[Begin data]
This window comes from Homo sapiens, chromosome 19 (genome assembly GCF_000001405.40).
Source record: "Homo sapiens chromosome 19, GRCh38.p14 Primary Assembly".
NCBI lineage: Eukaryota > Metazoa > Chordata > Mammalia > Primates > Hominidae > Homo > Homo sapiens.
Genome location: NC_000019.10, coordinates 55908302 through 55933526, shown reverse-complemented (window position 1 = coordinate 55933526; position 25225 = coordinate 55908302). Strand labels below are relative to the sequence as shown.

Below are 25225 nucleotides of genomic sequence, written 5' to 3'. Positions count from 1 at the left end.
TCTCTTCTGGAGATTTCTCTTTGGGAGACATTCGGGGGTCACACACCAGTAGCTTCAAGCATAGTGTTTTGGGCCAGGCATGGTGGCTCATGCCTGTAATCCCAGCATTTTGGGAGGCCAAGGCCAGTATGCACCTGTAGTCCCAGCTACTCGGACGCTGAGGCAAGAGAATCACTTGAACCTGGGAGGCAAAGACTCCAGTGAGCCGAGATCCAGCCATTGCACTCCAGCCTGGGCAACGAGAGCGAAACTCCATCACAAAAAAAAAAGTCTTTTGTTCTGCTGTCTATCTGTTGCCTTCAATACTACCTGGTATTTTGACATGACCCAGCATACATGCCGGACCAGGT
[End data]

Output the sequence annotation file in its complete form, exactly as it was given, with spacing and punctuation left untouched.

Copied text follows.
This window comes from Homo sapiens, chromosome 19 (genome assembly GCF_000001405.40).
Source record: "Homo sapiens chromosome 19, GRCh38.p14 Primary Assembly".
NCBI lineage: Eukaryota > Metazoa > Chordata > Mammalia > Primates > Hominidae > Homo > Homo sapiens.
Genome location: NC_000019.10, coordinates 55908302 through 55933526, shown reverse-complemented (window position 1 = coordinate 55933526; position 25225 = coordinate 55908302). Strand labels below are relative to the sequence as shown.

Below are 25225 nucleotides of genomic sequence, written 5' to 3'. Positions count from 1 at the left end.
TCTCTTCTGGAGATTTCTCTTTGGGAGACATTCGGGGGTCACACACCAGTAGCTTCAAGCATAGTGTTTTGGGCCAGGCATGGTGGCTCATGCCTGTAATCCCAGCATTTTGGGAGGCCAAGGCCAGTATGCACCTGTAGTCCCAGCTACTCGGACGCTGAGGCAAGAGAATCACTTGAACCTGGGAGGCAAAGACTCCAGTGAGCCGAGATCCAGCCATTGCACTCCAGCCTGGGCAACGAGAGCGAAACTCCATCACAAAAAAAAAAGTCTTTTGTTCTGCTGTCTATCTGTTGCCTTCAATACTACCTGGTATTTTGACATGACCCAGCATACATGCCGGACCAGGT